Ubiregi, a data infrastructure provider with a cloud point-of-sale (POS) app used in more than 30,000 stores worldwide, tapped into Facebook lead ads to offer free trials that let its target audience try their solution firsthand – and ended up with a 7X conversion rate vs. link ads. For a little inspiration, check out the Ubiregi and other case studies from Facebook.
What do you think when you think of Instagram? A sea of selfies? Pretty products and alluring influencers? How about B2B goldmine?
Believe it or not, Instagram is home to thousands of B2B brands that view themselves as decidedly not sexy but have nonetheless used the platform to great effect. More than 200 million Instagram viewers visit at least one business profile daily, and its potential advertising reach is 849.3 million users. That said, the Instagram crowd skews young – Statista estimates that more than two-thirds of them are 34 years old or younger – so keep that in mind as you assess whether the platform is right for you.
Like all good marketing, Instagram marketing is about storytelling – in this case, visual storytelling that emphasizes the human element of what you do.
It’s a great platform for showcasing pretty much anything: tangible objects like products, more ethereal concepts like your company’s culture, and behind-the-scenes looks at your people, customers, business or production line. Even customers using your product/service/solution out in the wild. If you provide concrete to builders, do a time lapse of a cool construction project. If you provide software as a service, put it in the hands of a real user in an interesting (but true-to-life) setting. Have a lot of patents? Showcase your thinkers and your tinkerers. To add a little flavor, you might even consider allowing someone who doesn’t typically have access to your Instagram account to post on it for a day – an Instagram takeover by a coworker or a customer.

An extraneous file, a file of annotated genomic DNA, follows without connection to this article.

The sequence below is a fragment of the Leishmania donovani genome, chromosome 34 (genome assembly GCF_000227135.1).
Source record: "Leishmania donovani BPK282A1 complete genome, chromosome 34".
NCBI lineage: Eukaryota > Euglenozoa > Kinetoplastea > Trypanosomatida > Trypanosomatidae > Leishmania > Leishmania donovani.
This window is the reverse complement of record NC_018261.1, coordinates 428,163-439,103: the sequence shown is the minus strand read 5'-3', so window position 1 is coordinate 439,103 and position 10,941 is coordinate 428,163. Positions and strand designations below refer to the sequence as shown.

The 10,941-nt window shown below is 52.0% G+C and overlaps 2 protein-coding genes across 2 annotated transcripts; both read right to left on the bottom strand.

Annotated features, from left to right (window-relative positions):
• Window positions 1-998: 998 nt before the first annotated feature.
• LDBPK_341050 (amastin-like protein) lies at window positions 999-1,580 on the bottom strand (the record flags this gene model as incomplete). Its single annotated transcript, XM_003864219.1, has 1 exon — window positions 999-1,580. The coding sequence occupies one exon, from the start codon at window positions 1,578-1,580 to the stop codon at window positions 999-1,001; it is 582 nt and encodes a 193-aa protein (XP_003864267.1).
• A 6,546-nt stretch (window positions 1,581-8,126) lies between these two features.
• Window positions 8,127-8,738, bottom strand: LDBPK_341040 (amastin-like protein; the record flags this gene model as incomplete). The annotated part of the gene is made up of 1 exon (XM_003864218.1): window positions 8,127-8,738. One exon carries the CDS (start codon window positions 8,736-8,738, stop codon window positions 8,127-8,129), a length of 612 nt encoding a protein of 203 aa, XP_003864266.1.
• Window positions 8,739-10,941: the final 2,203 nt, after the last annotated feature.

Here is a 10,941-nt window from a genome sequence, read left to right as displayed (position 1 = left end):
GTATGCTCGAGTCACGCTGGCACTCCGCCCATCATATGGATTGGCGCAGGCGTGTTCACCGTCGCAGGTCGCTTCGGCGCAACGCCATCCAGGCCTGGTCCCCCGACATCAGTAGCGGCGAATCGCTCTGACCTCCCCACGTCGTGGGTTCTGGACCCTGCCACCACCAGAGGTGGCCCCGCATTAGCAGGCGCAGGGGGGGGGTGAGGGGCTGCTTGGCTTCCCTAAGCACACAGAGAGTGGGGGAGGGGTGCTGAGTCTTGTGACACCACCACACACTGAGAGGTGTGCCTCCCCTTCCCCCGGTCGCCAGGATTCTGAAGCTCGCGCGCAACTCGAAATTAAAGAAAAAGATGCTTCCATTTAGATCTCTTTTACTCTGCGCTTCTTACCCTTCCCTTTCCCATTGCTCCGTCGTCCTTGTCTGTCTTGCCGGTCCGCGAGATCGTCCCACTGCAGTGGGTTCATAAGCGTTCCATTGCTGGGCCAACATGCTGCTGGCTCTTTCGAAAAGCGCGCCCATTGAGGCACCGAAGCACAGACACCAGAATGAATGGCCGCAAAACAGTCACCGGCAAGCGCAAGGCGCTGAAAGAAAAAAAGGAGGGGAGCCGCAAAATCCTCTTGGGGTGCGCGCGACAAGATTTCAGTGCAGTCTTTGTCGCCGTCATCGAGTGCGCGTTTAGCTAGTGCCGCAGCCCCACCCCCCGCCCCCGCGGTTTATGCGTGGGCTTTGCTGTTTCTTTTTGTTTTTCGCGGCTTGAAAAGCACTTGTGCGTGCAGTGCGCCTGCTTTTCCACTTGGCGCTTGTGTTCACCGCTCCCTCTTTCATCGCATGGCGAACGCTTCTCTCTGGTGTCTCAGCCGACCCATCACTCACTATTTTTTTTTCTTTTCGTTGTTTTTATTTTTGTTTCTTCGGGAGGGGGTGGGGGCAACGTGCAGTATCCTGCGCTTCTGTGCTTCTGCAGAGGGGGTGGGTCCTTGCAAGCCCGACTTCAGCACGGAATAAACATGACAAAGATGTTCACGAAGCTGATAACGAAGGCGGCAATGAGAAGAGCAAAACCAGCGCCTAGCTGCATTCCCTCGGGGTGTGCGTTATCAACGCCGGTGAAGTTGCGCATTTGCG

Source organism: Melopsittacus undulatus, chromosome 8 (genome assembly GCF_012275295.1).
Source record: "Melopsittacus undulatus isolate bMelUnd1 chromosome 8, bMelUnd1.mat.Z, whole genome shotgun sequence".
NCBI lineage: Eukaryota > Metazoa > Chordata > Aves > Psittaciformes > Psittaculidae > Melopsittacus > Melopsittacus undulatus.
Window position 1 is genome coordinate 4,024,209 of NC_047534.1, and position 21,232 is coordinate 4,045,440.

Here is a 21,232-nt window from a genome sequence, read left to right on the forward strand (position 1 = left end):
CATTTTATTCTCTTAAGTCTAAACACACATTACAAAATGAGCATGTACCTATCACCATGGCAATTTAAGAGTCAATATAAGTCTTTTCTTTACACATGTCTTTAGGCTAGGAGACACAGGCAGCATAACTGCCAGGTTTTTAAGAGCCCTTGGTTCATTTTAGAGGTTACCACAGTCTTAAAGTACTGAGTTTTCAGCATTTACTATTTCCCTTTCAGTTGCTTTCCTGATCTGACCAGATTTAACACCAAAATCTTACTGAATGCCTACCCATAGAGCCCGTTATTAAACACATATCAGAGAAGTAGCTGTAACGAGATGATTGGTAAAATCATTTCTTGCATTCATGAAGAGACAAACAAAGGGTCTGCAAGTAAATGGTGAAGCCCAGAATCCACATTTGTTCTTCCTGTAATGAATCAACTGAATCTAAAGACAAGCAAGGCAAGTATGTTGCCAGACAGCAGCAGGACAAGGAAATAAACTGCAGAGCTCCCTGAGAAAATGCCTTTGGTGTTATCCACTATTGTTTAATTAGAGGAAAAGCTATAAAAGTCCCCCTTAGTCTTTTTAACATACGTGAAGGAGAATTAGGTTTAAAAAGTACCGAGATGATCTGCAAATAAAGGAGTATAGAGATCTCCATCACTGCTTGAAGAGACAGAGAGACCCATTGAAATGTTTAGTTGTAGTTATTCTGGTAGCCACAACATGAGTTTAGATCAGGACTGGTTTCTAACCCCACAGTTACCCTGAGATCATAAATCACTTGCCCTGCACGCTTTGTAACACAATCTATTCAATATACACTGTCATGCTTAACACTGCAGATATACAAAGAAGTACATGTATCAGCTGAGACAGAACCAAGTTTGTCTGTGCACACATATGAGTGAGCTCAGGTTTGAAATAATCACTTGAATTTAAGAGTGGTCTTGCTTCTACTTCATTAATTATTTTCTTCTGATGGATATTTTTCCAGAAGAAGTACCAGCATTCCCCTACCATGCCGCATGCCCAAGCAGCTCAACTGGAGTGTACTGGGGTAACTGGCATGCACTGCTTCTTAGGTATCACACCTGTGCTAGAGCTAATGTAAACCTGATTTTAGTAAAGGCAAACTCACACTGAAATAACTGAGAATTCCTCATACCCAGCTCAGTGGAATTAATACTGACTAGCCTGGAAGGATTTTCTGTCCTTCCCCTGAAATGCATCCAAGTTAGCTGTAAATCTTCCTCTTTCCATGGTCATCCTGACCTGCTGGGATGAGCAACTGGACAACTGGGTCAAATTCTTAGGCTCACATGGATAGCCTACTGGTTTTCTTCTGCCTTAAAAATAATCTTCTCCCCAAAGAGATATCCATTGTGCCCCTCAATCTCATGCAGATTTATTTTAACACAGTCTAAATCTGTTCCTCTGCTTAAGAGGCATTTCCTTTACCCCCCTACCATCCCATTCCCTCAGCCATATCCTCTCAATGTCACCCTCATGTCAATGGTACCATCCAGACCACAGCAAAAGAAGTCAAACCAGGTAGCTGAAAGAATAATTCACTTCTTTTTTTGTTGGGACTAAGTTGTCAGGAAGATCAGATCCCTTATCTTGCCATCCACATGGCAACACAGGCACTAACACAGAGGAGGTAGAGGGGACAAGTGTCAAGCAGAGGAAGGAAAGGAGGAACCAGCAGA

There is absolutely an opportunity to use highly polished images and videos to promote your B2B brand in people’s Instagram feeds. Instagram Stories, however, have their own secret sauce. Here’s where your spontaneity and playfulness can really shine. An Instagram user survey found that people’s expectations are different for feeds than they are for stories – they visit stories to see live, unfiltered content, while they go to feeds for information and to discover products and brands. So in short, B2B brands should consider using feeds to educate and update, and stories to engage more deeply through real-time, authentic content.
As with Facebook (which now owns Instagram), there are many ways to advertise to target audiences on the platform, including photo, video and carousel (swipe) ads. One caveat – you must have a Facebook page to run them. The marketing automation platform MailChimp took advantage of National Hot Dog Day (yes, there’s a day for just about anything) and used quirky imagery to subtly speak to their culture, a tactic that may entice a potential customer to learn more about you. See a few more examples of B2B companies doing it right here.